The result was a decrease in already low home values, more foreclosures, greater polarization of races as incoming African Americans were blamed with nation-wide trends, and the infamous “urban blight” of the 70s, 80s began. In the 1960s, the group to benefit most from these sales were the banks; history stands to repeat.
Choreography of Viral Events
The material design of urban spaces affects the outcome of viral events; but also increasingly, the choreography of elements within urban spaces is affecting viral events. The placement of inflammatory objects, the creation of barriers and non-access zones, and the deployment of participating parties tactically affect the outcomes of viral events. Designing with viral events is a “user experience” design process complete with measurable online tallies – clicks, views, etc.
This user experience design is beyond the screen, however, and fully embodied in physical spaces. It’s a terrifying convergence of conspiracy-esque theories of America-as-simulated-hyper-real world; online “multiplayer user dungeons,” the likes of which the military has been involved in since the 1970s; online gaming worlds like “World of Warcraft” and actual urban spaces used by a diversity of people in day to day life.
All of this adjacent to inflammatory statues or sites
Giving a green light to particular bands of looters justifies the presence of law enforcement, which intensifies the chance of violent exchange with people who would otherwise be peaceful. As has been documented at Black Lives Matter protests, masked white men have come to peaceful gatherings, break open a door or window to a store, and leave. In many cases it has been barricades of young women of all colors who have been defending local businesses from looters of this kind. Peaceful protesters have gone out of their way to defend police vehicles from being trashed.
The list in the “toolkit” above are all polarizing and inflammatory elements designed to create disarray and lead to martial law. They present the use of force, or threaten force to “overcome” an apparent conflict, and in the process they catalyze violence.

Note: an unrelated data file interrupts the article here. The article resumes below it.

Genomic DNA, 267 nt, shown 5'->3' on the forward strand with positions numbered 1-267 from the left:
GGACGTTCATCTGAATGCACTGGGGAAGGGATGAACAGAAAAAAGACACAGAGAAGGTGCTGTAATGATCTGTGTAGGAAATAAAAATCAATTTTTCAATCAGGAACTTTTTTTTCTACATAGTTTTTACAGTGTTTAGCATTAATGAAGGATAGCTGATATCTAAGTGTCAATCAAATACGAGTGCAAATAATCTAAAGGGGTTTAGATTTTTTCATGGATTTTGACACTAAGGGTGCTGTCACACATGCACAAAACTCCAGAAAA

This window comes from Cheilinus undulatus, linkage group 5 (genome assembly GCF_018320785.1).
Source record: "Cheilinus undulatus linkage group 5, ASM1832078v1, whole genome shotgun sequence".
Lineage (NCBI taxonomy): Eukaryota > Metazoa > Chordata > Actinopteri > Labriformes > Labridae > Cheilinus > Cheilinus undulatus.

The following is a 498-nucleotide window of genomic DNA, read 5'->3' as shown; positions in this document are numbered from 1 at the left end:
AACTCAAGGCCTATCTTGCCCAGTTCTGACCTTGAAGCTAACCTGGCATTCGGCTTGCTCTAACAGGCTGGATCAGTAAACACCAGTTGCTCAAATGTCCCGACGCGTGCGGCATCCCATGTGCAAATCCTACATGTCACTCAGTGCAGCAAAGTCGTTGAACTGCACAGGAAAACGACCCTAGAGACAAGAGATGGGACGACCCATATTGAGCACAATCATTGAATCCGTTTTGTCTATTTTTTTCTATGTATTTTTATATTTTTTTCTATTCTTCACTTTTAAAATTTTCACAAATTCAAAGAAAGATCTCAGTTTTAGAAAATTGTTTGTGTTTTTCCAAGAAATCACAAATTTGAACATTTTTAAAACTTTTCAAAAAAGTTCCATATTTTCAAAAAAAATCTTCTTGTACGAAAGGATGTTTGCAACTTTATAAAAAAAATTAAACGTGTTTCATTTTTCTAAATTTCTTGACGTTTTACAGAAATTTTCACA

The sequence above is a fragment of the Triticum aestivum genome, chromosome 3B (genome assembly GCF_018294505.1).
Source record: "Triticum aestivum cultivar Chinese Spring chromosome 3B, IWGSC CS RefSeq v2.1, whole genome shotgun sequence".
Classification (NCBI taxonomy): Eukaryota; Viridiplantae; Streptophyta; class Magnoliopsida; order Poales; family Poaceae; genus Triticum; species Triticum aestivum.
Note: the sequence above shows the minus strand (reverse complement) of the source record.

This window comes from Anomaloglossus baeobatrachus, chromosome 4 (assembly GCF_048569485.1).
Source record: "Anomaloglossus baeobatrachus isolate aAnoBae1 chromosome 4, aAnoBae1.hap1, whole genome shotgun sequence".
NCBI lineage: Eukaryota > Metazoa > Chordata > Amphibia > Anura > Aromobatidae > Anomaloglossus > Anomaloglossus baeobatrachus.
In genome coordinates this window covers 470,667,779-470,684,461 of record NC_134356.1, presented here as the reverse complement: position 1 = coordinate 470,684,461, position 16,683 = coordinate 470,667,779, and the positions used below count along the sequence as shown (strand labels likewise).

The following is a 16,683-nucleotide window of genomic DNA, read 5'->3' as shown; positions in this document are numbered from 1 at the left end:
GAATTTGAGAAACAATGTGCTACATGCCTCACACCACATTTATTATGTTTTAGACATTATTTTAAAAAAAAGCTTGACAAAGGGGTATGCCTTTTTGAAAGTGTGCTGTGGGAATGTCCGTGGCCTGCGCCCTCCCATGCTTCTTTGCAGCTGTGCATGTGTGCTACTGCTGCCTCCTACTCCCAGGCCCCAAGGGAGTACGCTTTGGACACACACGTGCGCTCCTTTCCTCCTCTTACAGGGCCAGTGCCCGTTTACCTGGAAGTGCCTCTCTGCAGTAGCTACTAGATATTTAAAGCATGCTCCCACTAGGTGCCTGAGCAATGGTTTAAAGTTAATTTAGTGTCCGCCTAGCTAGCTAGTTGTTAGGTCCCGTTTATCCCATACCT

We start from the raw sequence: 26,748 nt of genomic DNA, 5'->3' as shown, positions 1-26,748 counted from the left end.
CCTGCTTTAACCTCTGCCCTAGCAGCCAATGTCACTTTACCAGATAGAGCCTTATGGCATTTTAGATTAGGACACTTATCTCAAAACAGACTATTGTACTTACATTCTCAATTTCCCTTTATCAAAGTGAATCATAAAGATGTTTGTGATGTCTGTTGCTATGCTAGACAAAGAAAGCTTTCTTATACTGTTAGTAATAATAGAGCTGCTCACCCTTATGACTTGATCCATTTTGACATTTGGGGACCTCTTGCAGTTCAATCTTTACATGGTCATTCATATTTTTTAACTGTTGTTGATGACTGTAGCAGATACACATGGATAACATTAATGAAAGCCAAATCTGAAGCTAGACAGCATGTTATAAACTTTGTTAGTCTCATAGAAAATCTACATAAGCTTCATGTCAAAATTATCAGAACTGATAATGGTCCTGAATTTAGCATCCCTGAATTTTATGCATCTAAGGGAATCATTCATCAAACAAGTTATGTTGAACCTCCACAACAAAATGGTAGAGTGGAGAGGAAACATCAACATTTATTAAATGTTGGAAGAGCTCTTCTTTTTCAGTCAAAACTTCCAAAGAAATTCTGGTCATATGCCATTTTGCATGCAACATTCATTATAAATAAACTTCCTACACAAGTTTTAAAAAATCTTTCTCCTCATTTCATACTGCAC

Equanimity in design: Integration without Exclusion
The opposite effect requires a fluid and open field-condition4, something that might be likened to a forest. A forest condition has innumerable small glades, openings for peaceful exchange, as well as vertical and horizontal flow between all parts. The forest-field is not only fairly rhizomatic, it is cryptographic. But we should we wary that when data flow is entirely encrypted in the body, the result may be silencing.
We cannot impose this forest condition; it must grow over the course of generations. With the current end-of-days aesthetic there is a constant push for immediate solutions at hand. To allow the forest condition to flourish requires, by contrast, accepting what we have, looking at the intergenerational structures around us and caring for our context in full complexity. Acceptance means having the courage to respect without the need to justify through use.
Let’s begin at the intersection of the biopolitical and the bioregional: Where are the areas of our cities and countries where people are most at risk for deportation? For illness? Police brutality? Addiction? Abduction? Removal? Incarceration? Murder? Where are areas most at risk for environmental exploitation? Clearcuts? Poisoning air and water? Mining? Fracking? Pipelines? Oil spills? Nuclear waste?
These are often the locations of our most stigmatized neighborhoods, our tent cities and self built housing; our indigenous, out-of-work-migrant, and displaced communities. Acceptance and incremental improvement of life here is far from radical – because these are, in fact, our cultural and spiritual centers. Already in our viral theaters, we have seen millions march on behalf of Black Lives Matter and we are beginning to see a “wall of veterans,” “wall of moms,” and many others stand up against masked, violent, “federal agents.”
Now, more than ever, the social and environmental almost entirely converge. The age of the anthropocene is upon us; we are the environment: the site of our viral events is where we call into being new national and global narratives. These hotspots are the places where it is most courageous to say Water is Life and Black Lives Matter.
1. Krieger, N. ‘Theories for social epidemiology in the 21st century: an ecosocial perspective.’ International Journal of Epidemiology; 30.4, 2001: 668-677.
2. Bateson, G. Steps to an ecology of mind: collected essays in anthropology, psychiatry, evolution, and epistemology. University of Chicago Press, 2000.
3. Waxman, A. ‘Viral Destabilisation: psychosocial design in the era of COVID-19” Salus 2020
4. Allen, Stan. 1999. Points + Lines: Diagrams and Projects for the City. Princeton Architectural Press.